Justices conclude trial court should have dismissed discrimination claim against UT Health

By David Yates | Apr 3, 2018

HOUSTON – The First Court of Appeals recently concluded that a trial court should have dismissed a discrimination claim brought against the UT Health Science Center-Houston.

Former UT Health employee Christie Carver filed her suit in 2015 in Harris County District Court, alleging employment discrimination and retaliation.

In response, UT Health filed a plea to the jurisdiction as to Carver’s claims for disparate treatment based on race and gender, hostile work environment, and retaliation, court records show.

The trial court presiding over the case denied the plea, prompting UT Health to appeal the decision on Dec. 28, 2016.

On March 27, the First Court reversed the trial court in part but also affirmed the judgment in part.

“Because we conclude that the trial court should have dismissed Carver’s claim for gender-based disparate-treatment discrimination, we reverse the trial court’s order in part, and we otherwise affirm the order,” the opinion states.

“As to retaliation, there are questions of fact about whether Carver participated in a protected activity by reporting and opposing discriminatory behavior, to whom she made such reports, and what she said. Because there is a question as to a jurisdictional fact, the trial court properly denied the plea to the jurisdiction.”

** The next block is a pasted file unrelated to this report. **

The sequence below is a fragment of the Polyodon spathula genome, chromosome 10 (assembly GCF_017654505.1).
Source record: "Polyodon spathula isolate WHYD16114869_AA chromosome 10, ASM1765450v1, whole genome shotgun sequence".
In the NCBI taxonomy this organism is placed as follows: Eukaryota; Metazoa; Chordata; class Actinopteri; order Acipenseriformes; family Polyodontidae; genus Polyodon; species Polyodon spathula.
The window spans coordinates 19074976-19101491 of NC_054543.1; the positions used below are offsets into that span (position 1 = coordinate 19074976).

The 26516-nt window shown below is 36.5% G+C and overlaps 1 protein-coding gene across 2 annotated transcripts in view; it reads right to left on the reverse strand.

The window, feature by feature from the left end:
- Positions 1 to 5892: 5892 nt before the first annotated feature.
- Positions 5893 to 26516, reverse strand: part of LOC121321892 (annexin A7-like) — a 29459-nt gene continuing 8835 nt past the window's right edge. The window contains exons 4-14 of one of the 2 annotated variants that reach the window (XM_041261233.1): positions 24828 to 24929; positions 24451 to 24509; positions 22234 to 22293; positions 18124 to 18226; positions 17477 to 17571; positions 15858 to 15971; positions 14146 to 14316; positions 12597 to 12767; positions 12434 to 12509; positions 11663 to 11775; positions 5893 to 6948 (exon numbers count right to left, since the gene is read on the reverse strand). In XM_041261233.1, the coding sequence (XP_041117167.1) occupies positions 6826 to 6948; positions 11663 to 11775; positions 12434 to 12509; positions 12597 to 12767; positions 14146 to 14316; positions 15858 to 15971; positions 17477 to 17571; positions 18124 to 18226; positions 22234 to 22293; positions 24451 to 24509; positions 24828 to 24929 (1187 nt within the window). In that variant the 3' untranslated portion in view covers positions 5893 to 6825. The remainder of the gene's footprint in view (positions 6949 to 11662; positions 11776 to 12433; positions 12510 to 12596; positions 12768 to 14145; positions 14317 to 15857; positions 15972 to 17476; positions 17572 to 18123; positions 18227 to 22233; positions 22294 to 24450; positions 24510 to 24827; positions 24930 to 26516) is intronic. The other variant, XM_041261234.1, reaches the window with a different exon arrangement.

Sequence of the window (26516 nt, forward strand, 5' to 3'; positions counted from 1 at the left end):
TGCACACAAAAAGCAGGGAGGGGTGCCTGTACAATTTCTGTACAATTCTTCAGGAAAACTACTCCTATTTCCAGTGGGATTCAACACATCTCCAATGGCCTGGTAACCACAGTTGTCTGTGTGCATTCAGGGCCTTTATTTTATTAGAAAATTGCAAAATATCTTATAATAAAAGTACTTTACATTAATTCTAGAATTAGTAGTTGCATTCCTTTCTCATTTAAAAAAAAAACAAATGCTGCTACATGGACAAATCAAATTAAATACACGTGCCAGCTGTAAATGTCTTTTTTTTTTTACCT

Case history

Carver, who is Caucasian, worked as a telephone-triage nurse for UT Health for approximately 18 weeks in 2014. She contends that her supervisor, David Riley, who is African-American, harassed her, threatened her with physical violence, and treated her in an abusive manner due to her gender and race, court records state.

She further contends that Riley treated other non-African-American female nurses the same way, but he behaved much differently toward the only African-American female nurse in the telephone-triage department.

Carver complained to Sandra Kelley, the human-resources representative, and Dr. Sandra Tyson, the department manager, but her complaints were not addressed. She further contends that the mistreatment continued and worsened after she filed a grievance with Dr. Tyson and later appealed its disposition.

In the grievance, Carver asserted that hostile working conditions persisted in the department where she worked. She alleged that the nurses had been targets for Riley’s volatile temper, bullying, and inappropriate reprimands.

Carver eventually resigned, and about a month later, she filed a discrimination charge with the Equal Employment Opportunity Commission and the Texas Workforce Commission.

About a year after that, Carver sued UT Health for violations of the Texas Commission on Human Rights Act.

UT Health is represented by attorney Frank Anthony King.

Carver is represented by attorney Craig Keener.

Appeals case No. 01-16-01010-CV

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